The worldwide leaf economics spectrum
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Bringing together leaf trait data spanning 2,548 species and 175 sites we describe, for the first time at global scale, a universal spectrum of leaf economics consisting of key chemical, structural and physiological properties. The spectrum runs from quick to slow return on investments of nutrients and dry mass in leaves, and operates largely independently of growth form, plant functional type or biome. Categories along the spectrum would, in general, describe leaf economic variation at the global scale better than plant functional types, because functional types overlap substantially in their leaf traits. Overall, modulation of leaf traits and trait relationships by climate is surprisingly modest, although some striking and significant patterns can be seen. Reliable quantification of the leaf economics spectrum and its interaction with climate will prove valuable for modelling nutrient fluxes and vegetation boundaries under changing land-use and climate.
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Wright, I.; Groom, Philip; Lamont, Byron; Poot, P.; Prior, L.; Reich, P.; Schulze, E-D.; Veneklaas, E.; Westoby, M. (2004)Leaf trait data were compiled for 258 Australian plant species from several habitat types dominated by woody perennials. Specific leaf area (SLA), photosynthetic capacity, dark respiration rate and leaf nitrogen (N) and ...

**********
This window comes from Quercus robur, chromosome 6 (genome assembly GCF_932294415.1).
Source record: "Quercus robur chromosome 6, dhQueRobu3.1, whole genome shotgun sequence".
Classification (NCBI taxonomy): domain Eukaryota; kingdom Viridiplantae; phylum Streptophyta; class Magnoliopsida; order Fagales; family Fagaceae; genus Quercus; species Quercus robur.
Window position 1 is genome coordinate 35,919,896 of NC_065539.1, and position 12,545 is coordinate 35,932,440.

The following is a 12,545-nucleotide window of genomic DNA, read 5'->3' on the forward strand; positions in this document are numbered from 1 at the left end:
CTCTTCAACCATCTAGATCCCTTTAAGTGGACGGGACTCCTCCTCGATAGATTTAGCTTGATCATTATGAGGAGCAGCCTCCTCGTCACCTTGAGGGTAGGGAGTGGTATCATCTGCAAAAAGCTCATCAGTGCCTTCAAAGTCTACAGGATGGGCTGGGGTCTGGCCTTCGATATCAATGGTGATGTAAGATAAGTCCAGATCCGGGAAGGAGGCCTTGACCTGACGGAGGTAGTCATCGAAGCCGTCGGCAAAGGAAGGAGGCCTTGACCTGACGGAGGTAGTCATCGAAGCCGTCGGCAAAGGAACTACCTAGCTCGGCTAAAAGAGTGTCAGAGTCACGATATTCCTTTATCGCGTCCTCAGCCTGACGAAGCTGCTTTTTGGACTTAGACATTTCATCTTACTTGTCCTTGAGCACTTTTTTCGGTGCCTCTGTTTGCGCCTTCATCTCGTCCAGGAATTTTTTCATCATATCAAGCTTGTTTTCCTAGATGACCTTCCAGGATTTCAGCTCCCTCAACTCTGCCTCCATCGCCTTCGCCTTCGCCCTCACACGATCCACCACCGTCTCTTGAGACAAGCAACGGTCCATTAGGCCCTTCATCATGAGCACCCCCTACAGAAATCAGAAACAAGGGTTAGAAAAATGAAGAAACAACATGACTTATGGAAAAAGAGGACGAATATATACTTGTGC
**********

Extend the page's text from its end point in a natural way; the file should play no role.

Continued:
A forest pathogen drives change in plant functional trait composition in the Southwest Australian Floristic RegionBishop, C.; Williams, Matthew; Wardell-Johnson, Grant (2011)Plant functional traits weighted by cover-abundance have been used to measure change across a wide range of temperature, moisture and grazing gradients. We use this approach along a chronosequence of disease infestation ...
Putting plant resistance traits on the map: a test of the idea that plants are better defended at lower latitudesMoles, A.; Wallis, I.; Foley, W.; Warton, D.; Stegen, J.; Bisigato, A.; Cella-Pizarro, L.; Clark, C.; Cohen, P.; Cornwell, W.; Edwards, W.; Ejrnaes, R.; Gonzalez-Ojeda, T.; Graae, B.; Hay, G.; Lumbwe, F.; Magana-Rodriquez, B.; Moore, B.; Peri, P.; Poulsen, J.; Veldtman, R.; von Zeipel, H.; Andrew, N.; Boulter, S.; Borer, E.; Fernandez Campon, F.; Coll, M.; Farji-Brener, A.; De Gabriel, J.; Jurado, E.; Kyhn, L.; Low, B.; Mulder, C.; Reardon-Smith, K.; Velazquez-Rodriguez, J.; Seabloom, E.; Vesk, P.; Cauter, A.; Waldram, M.; Zheng, Z.; Blendinger, P.; Enquist, B.; Facelli, J.; Knight, T.; Majer, Jonathan; Martinez-Ramos, M.; McQuillan, P.; Prior, L. (2011)It has long been believed that plant species from the tropics have higher levels of traits associated with resistance to herbivores than do species from higher latitudes. A meta-analysis recently showed that the published ...